Connect with us

Hi, what are you looking for?

PSU Football

Penn State’s Drew Allar Credits Basketball, Baseball for Shaping Him as a QB

Drew Allar
Penn State Nittany Lions quarterback Drew Allar (15) November 12, 2022 David Hague/NSN

To many, Penn State’s Drew Allar is a prototypical quarterback.

He has the build— 6-foot-5, 238 pounds— fans want their favorite team’s QB to have.

His arm is like a rocket, which also helps.

These traits played a big part in Allar tearing up the high school level.

He finished his senior season at Medina High School with 4,433 yards and 48 touchdowns and completed 60 percent of his passes.

Those numbers helped Allar become a five-star recruit and Penn State signee.

Allar’s high school receivers were better for playing with him, but handling his arm strength was sometimes tricky.

“There was a couple broken fingers in high school,” Allar recalled during Penn State’s second-year player media availability this past Tuesday.

Whether Allar is still breaking fingers is unconfirmed. So, for that matter, is whether he’ll succeed in the Big Ten.

But his potential is undeniable.

Practically everybody from State College to Pluto has gushed over Allar, and with good reason.

Whether watching one of Allar’s highlight tapes or watching him warm up, he looks like somebody invented in a lab specifically to play QB.

Which makes it surprising that he never played the position until his first year of high school.

Once upon a time, Allar was a three-sport athlete.

In football, he played fullback and linebacker through middle school.

He was good as a fullback, which was part of the reason he didn’t play QB at the youth level. Allar also told the Medina Gazette that because his father, Kevin, was his youth coach, the family didn’t want people to think young Drew was playing QB due to nepotism.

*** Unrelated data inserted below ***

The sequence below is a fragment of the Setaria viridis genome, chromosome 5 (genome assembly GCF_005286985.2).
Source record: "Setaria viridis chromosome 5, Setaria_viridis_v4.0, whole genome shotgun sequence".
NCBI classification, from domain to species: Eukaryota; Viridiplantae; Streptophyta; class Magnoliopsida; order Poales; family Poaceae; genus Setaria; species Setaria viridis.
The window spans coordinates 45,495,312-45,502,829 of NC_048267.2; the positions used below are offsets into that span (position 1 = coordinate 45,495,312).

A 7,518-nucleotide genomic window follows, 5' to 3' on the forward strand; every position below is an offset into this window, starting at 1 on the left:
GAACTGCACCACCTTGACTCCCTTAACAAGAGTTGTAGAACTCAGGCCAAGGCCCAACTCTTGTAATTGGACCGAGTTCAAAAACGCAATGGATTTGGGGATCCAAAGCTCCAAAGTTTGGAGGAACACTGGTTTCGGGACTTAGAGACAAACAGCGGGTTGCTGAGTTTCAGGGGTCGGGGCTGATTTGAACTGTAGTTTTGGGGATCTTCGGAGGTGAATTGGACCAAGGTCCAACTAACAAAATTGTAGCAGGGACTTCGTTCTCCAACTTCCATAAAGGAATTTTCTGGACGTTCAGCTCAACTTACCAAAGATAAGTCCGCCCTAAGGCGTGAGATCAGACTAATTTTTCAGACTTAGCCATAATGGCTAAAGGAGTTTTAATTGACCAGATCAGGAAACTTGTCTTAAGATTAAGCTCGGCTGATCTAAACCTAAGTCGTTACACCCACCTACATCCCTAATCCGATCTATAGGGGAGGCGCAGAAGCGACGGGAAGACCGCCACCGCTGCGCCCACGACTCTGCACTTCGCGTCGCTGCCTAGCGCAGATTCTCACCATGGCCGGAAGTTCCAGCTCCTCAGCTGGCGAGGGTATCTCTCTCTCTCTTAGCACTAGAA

In basketball, the Gazette described him as a “sweet-shooting, 6-foot-5, 230-pound power forward.

But Allar’s basketball career ended after two seasons on the JV team.

In baseball, Allar threw as hard as 86 miles per hour.

Pretty good.

But consistency wasn’t his strong suit.

” I either struck people out or walked them,” Allar told the Gazette. “I’d strike out the first two kids on six pitches, then I’d walk two people, then I’d go to a full count on the next kid. I’d get so frustrated because I’d be doing so well, and then it would just go away.”

Allar quit baseball after his freshman year and before he found consistent control on the mound.

Oh, what might have been?

If Allar stuck with baseball, could he be pitching for a powerhouse like Vanderbilt instead of playing quarterback at Penn State? The world will never know.

Does Allar lose any sleep over it?

No. No, he doesn’t.

Allar’s basketball and baseball days are long gone.

But he credits what he developed from his time on the hardwood and the Diamond for his success on the gridiron.

“Basketball really helped,” he said. “Functional movement, just quick cuts, because there’s so much cutting in basketball, and you have to be quick on your feet. And then baseball, just from a hand-eye coordination and arm-slot ability. I think that’s where all the arm slots really came from for me.”